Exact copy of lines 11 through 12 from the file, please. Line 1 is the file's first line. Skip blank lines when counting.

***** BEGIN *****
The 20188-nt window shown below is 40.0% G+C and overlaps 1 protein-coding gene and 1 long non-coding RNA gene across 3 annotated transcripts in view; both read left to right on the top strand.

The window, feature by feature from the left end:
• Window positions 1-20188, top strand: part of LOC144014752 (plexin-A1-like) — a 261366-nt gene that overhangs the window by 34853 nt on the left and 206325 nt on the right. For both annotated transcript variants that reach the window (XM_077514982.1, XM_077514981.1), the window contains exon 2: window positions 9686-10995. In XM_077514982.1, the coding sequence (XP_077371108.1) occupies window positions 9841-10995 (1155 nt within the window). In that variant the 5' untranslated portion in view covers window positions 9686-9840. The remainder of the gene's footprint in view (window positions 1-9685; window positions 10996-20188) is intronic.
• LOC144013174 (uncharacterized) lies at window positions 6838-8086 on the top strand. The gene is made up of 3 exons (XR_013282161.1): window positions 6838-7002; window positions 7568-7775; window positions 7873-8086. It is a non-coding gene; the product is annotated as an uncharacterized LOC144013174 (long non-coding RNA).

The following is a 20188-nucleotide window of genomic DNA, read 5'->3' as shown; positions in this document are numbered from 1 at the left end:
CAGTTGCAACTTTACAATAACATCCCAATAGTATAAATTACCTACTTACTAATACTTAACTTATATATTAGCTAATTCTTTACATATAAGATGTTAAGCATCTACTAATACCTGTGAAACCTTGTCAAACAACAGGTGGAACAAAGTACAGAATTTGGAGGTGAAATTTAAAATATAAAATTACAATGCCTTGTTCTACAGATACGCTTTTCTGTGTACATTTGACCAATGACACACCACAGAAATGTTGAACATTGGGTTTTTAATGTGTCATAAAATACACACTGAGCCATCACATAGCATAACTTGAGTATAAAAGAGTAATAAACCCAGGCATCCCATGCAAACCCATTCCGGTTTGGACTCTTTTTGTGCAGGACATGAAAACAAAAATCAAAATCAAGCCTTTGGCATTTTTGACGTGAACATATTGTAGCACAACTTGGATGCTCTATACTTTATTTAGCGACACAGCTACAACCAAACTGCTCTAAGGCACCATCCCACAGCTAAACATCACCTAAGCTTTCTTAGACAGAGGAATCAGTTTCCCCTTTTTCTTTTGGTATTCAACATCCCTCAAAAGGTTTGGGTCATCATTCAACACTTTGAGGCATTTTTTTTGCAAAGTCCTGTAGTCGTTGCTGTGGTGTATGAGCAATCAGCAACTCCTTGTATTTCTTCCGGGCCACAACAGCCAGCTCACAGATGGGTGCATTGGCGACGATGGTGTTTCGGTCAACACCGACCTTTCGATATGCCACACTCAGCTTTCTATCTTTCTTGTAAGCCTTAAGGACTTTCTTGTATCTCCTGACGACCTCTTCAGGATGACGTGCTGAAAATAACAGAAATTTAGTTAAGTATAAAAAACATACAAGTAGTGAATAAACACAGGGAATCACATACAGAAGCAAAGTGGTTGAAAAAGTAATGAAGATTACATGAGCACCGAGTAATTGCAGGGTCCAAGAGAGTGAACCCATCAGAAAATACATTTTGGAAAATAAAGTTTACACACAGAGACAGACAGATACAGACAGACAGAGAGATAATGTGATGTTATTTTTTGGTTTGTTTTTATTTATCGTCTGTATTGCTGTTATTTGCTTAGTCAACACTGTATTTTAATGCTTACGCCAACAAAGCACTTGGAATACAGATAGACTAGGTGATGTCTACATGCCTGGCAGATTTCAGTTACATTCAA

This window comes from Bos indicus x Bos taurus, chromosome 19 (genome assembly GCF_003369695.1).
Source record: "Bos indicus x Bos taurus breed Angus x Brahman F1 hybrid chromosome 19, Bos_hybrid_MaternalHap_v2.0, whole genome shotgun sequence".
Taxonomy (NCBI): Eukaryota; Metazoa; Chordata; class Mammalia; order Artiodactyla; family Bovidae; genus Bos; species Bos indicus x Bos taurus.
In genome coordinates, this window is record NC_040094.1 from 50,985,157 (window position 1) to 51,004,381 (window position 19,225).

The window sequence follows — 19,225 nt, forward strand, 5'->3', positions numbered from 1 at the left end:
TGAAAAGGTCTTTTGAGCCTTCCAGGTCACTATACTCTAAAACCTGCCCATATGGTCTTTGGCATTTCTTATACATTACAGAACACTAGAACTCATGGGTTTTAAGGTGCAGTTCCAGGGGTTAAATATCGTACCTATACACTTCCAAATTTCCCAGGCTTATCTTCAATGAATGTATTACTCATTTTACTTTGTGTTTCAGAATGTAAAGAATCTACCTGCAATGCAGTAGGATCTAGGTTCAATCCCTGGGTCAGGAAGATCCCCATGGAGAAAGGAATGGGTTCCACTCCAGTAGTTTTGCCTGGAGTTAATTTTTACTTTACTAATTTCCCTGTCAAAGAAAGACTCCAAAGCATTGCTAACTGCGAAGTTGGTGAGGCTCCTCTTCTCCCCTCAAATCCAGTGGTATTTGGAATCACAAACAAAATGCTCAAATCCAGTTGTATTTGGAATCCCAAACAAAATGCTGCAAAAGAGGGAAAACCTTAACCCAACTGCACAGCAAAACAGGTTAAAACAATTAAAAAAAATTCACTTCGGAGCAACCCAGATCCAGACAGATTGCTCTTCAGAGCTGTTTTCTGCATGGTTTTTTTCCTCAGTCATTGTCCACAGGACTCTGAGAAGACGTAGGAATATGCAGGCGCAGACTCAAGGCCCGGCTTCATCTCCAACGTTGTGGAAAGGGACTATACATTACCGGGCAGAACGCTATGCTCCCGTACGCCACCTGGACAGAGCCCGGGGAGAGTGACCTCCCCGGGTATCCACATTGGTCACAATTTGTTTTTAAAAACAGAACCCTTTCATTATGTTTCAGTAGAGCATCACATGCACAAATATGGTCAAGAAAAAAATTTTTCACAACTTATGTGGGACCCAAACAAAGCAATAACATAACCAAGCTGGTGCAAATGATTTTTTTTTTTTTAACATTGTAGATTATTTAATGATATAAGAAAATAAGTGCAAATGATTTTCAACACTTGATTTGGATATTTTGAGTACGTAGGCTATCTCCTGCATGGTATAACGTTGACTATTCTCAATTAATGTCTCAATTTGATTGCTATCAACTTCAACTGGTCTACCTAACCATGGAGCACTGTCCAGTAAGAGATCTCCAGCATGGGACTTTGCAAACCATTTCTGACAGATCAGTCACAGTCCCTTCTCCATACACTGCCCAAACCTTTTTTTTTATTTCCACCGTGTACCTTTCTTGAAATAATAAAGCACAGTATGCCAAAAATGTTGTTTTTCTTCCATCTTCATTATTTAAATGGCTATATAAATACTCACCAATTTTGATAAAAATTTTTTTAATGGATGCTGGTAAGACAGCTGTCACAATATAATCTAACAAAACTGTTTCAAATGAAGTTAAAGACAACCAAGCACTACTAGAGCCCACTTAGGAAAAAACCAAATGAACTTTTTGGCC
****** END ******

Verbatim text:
The window sequence follows — 19,225 nt, forward strand, 5'->3', positions numbered from 1 at the left end:
TGAAAAGGTCTTTTGAGCCTTCCAGGTCACTATACTCTAAAACCTGCCCATATGGTCTTTGGCATTTCTTATACATTACAGAACACTAGAACTCATGGGTTTTAAGGTGCAGTTCCAGGGGTTAAATATCGTACCTATACACTTCCAAATTTCCCAGGCTTATCTTCAATGAATGTATTACTCATTTTACTTTGTGTTTCAGAATGTAAAGAATCTACCTGCAATGCAGTAGGATCTAGGTTCAATCCCTGGGTCAGGAAGATCCCCATGGAGAAAGGAATGGGTTCCACTCCAGTAGTTTTGCCTGGAGTTAATTTTTACTTTACTAATTTCCCTGTCAAAGAAAGACTCCAAAGCATTGCTAACTGCGAAGTTGGTGAGGCTCCTCTTCTCCCCTCAAATCCAGTGGTATTTGGAATCACAAACAAAATGCTCAAATCCAGTTGTATTTGGAATCCCAAACAAAATGCTGCAAAAGAGGGAAAACCTTAACCCAACTGCACAGCAAAACAGGTTAAAACAATTAAAAAAAATTCACTTCGGAGCAACCCAGATCCAGACAGATTGCTCTTCAGAGCTGTTTTCTGCATGGTTTTTTTCCTCAGTCATTGTCCACAGGACTCTGAGAAGACGTAGGAATATGCAGGCGCAGACTCAAGGCCCGGCTTCATCTCCAACGTTGTGGAAAGGGACTATACATTACCGGGCAGAACGCTATGCTCCCGTACGCCACCTGGACAGAGCCCGGGGAGAGTGACCTCCCCGGGTATCCACATTGGTCACAATTTGTTTTTAAAAACAGAACCCTTTCATTATGTTTCAGTAGAGCATCACATGCACAAATATGGTCAAGAAAAAAATTTTTCACAACTTATGTGGGACCCAAACAAAGCAATAACATAACCAAGCTGGTGCAAATGATTTTTTTTTTTTTAACATTGTAGATTATTTAATGATATAAGAAAATAAGTGCAAATGATTTTCAACACTTGATTTGGATATTTTGAGTACGTAGGCTATCTCCTGCATGGTATAACGTTGACTATTCTCAATTAATGTCTCAATTTGATTGCTATCAACTTCAACTGGTCTACCTAACCATGGAGCACTGTCCAGTAAGAGATCTCCAGCATGGGACTTTGCAAACCATTTCTGACAGATCAGTCACAGTCCCTTCTCCATACACTGCCCAAACCTTTTTTTTTATTTCCACCGTGTACCTTTCTTGAAATAATAAAGCACAGTATGCCAAAAATGTTGTTTTTCTTCCATCTTCATTATTTAAATGGCTATATAAATACTCACCAATTTTGATAAAAATTTTTTTAATGGATGCTGGTAAGACAGCTGTCACAATATAATCTAACAAAACTGTTTCAAATGAAGTTAAAGACAACCAAGCACTACTAGAGCCCACTTAGGAAAAAACCAAATGAACTTTTTGGCC